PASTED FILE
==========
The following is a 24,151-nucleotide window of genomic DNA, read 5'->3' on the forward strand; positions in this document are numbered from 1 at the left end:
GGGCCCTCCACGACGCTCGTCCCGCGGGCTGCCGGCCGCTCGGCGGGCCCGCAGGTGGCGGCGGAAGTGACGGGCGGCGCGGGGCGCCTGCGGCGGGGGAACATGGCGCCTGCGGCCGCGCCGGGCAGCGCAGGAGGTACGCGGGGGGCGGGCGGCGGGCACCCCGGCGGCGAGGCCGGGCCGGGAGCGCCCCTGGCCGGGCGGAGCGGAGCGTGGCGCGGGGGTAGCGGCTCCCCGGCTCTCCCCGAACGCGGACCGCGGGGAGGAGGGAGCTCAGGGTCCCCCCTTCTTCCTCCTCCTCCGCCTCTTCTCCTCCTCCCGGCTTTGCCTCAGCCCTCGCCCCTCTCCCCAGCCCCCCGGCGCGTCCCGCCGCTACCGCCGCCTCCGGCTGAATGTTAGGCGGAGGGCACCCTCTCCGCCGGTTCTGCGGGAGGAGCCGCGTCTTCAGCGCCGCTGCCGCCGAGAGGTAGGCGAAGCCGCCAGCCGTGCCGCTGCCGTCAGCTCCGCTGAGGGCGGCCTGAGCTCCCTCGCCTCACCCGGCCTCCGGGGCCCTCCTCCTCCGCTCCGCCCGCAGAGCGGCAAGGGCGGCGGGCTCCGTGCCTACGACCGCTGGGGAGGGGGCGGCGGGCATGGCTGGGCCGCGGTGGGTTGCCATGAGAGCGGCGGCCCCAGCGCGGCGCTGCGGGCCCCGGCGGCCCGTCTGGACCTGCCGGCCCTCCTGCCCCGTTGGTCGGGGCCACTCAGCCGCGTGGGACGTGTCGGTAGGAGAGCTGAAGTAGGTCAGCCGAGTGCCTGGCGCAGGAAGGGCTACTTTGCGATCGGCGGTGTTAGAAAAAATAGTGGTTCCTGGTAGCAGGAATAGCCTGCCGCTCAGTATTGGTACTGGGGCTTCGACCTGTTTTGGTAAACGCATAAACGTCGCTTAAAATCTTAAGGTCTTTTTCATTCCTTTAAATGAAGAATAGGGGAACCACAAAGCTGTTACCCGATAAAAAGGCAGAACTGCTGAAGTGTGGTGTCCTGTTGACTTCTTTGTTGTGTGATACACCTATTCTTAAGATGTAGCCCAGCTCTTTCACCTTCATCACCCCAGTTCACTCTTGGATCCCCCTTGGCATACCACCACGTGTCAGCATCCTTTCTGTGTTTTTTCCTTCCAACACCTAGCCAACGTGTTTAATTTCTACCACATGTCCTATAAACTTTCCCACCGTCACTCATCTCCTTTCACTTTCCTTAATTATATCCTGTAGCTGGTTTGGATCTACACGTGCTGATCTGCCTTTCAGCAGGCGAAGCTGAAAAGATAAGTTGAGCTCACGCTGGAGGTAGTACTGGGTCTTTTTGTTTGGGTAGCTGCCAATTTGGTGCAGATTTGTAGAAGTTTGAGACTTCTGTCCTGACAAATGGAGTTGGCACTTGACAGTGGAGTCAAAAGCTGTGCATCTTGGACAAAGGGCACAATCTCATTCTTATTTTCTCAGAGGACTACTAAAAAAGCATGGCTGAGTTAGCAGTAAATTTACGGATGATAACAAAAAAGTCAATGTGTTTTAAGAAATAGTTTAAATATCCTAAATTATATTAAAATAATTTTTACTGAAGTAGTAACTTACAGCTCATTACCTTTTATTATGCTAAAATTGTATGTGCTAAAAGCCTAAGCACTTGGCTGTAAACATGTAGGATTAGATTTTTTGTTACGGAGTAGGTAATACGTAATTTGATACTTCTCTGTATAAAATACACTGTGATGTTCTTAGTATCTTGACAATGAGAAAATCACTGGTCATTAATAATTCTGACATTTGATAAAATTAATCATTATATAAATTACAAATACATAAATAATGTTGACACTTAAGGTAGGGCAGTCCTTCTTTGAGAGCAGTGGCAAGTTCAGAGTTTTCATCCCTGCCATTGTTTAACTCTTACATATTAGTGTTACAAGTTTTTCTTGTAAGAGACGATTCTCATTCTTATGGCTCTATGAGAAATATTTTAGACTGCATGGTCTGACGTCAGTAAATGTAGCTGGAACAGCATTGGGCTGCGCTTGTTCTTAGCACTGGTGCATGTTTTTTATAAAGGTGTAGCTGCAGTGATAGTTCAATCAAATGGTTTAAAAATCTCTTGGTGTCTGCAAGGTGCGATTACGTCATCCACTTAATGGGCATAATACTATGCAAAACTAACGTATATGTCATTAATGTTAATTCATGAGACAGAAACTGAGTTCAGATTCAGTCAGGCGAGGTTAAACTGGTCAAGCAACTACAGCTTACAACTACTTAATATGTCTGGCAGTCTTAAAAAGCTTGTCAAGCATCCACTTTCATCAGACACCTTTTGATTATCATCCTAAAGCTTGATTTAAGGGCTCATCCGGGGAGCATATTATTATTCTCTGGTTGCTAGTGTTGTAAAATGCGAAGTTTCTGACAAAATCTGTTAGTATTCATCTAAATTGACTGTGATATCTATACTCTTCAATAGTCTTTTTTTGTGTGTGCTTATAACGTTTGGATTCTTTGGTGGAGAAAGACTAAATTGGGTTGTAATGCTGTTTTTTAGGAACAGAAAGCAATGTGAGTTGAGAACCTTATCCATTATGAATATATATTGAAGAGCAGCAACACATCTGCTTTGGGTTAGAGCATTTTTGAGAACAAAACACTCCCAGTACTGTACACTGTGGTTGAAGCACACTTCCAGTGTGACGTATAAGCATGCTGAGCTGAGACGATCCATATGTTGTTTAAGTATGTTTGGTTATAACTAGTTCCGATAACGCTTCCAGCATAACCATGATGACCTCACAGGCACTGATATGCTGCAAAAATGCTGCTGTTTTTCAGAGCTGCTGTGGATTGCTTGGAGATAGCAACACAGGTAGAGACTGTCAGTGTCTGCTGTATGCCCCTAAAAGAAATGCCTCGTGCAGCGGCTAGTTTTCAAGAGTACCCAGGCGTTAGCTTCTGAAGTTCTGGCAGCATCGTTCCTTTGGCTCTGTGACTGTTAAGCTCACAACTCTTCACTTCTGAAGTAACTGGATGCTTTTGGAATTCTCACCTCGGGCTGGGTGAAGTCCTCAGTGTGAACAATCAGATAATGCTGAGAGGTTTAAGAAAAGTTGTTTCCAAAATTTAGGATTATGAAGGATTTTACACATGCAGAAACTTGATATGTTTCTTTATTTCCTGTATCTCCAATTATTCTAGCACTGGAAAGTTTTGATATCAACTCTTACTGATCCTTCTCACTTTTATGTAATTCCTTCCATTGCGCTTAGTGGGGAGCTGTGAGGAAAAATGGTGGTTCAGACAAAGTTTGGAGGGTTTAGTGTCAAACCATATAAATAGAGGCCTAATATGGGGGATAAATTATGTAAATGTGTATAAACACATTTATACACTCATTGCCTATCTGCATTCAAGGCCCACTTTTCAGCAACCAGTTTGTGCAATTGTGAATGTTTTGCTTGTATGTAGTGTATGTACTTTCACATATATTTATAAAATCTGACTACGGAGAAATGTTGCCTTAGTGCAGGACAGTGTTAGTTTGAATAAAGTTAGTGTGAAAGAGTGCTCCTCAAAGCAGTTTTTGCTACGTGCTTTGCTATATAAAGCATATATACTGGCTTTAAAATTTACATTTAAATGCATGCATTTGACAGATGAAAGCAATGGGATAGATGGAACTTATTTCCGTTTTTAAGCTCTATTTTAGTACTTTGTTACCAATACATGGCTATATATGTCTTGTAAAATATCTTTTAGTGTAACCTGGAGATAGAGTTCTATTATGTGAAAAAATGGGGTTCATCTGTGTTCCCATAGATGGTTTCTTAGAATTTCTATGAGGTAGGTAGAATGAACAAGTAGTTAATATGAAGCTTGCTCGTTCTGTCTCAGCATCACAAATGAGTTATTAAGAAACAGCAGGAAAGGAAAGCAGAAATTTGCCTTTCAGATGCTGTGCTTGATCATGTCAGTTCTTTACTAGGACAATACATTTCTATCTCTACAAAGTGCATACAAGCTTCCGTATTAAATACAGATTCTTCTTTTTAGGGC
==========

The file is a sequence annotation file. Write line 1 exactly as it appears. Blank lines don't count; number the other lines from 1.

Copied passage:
The following is a 24,151-nucleotide window of genomic DNA, read 5'->3' on the forward strand; positions in this document are numbered from 1 at the left end: